“Hair is everything. We wish it wasn’t so we could actually think about something else occasionally. But it is. It’s the difference between a good day and a bad day,” as Phoebe Waller Bridge’s Fleabag puts it. Hair is never just hair, hair is an expression of our identities. We spend time and money to create hair that signifies who we are in the world. Going to the salon can be a therapeutic experience for some people and an escape for others. This much is obvious in Nitya Misra’s short film, The Salon.
The movie stars veteran Kannada actor Sudha Belawadi as Nimmi and B. Suresh as her deceased husband. Widowed Nimmi strikes up a tentative conversation with her young hairstylist, Nelson, played by Mizo newcomer Eric Leivang.
Conflicted about the new changes in her life, what follows is a short but meaningful interaction between two strangers that results in a connection between two people whose lives are in a state of flux. The fact that they are from completely different backgrounds, in two different stages in their lives leads to an exploration of conversations that we have with others and with ourselves. Through the conversation and the haircut, Nimmi works through her feelings of loss, to come to terms with her husband’s death.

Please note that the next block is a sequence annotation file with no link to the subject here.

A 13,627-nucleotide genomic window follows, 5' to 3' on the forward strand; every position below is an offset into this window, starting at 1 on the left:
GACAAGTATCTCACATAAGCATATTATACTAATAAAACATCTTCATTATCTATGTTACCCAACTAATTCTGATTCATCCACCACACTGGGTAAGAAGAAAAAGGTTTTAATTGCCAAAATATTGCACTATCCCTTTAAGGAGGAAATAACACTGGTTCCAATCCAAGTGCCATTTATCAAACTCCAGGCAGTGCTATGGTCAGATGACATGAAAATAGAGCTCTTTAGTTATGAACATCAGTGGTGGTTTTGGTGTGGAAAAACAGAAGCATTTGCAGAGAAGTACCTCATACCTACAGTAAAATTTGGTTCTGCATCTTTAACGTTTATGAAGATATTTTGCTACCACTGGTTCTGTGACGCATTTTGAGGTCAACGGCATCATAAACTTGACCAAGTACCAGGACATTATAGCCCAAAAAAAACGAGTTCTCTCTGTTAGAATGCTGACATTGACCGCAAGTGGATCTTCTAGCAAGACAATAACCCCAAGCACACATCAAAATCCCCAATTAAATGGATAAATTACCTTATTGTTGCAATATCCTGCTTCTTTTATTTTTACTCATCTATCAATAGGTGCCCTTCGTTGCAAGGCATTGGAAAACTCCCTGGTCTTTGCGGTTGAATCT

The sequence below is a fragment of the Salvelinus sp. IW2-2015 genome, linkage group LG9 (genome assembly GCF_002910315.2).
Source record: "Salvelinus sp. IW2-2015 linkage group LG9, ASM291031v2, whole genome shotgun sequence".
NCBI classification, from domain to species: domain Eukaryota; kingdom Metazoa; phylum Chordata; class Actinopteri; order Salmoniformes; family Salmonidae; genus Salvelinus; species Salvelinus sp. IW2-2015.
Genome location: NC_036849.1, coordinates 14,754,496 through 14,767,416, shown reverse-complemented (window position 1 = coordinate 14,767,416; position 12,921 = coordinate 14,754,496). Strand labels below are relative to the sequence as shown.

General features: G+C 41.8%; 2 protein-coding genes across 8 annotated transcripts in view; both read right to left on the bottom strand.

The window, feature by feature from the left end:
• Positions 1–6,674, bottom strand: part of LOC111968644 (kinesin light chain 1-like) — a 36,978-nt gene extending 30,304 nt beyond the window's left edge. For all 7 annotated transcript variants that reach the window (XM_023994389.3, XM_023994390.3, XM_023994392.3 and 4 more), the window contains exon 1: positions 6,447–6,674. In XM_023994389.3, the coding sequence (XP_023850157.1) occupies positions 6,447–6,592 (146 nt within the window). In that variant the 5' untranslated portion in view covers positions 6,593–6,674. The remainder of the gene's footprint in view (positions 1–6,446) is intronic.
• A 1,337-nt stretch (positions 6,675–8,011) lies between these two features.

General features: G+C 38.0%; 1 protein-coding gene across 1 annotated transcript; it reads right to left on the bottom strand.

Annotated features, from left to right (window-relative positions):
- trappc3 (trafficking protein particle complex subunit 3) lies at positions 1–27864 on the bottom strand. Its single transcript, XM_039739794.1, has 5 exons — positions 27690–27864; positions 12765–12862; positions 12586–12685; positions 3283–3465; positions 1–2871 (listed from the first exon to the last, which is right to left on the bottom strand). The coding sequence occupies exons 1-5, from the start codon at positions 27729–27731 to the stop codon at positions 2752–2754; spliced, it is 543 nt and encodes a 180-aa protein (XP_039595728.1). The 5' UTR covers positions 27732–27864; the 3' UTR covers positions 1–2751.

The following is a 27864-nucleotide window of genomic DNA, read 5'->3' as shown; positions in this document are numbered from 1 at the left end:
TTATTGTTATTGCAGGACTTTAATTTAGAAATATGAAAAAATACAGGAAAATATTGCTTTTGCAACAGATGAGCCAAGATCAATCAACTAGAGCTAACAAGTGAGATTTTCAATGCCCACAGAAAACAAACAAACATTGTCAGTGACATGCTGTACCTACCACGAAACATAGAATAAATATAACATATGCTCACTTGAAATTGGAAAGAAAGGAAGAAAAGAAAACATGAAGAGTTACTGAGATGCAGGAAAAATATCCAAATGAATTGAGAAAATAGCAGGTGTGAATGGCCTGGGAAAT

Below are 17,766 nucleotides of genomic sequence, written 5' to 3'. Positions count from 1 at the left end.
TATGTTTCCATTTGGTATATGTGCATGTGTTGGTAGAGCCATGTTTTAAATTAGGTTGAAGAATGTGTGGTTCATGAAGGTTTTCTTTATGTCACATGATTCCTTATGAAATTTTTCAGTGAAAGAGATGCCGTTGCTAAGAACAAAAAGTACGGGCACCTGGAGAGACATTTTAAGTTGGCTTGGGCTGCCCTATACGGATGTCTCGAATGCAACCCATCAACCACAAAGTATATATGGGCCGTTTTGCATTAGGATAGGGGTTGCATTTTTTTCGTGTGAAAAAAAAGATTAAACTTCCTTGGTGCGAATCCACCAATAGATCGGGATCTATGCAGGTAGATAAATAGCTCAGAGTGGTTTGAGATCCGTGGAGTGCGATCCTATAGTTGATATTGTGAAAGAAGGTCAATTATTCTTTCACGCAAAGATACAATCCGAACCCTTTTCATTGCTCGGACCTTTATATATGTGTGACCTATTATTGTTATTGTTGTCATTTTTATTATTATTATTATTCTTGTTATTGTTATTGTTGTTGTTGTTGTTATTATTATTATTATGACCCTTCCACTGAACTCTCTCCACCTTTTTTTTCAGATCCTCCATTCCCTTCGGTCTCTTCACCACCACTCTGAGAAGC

Produced by UA Kathachitra’s Ashok Mahapatra, this is director and writer Nitya Misra’s debut film. Misra says, “I wrote it because I saw a real-life interaction between a middle-aged woman and her hairstylist. They were having an intimate conversation and I wondered what they were talking about.”
The film, currently on the film festival circuit, explores the identity conflict of Indian women from defining themselves as a mother, wife, or daughter to stop playing these roles and instead redefining themselves was important. There needed to be liberation and guilt through the journey of exploration, and what better place to do it in than a salon, which has been a venue for many of our personal journeys.
As director Nitya Misra likes her stories told, it is a story focused on regular people, going through a normal situation while managing to affect the audience in a profound, but gentle way. It is a quiet tale of family, loss, loneliness, and grief while keeping intact the delicate connection that Nimmi and Nelson create between themselves.
Find out more about the film here.
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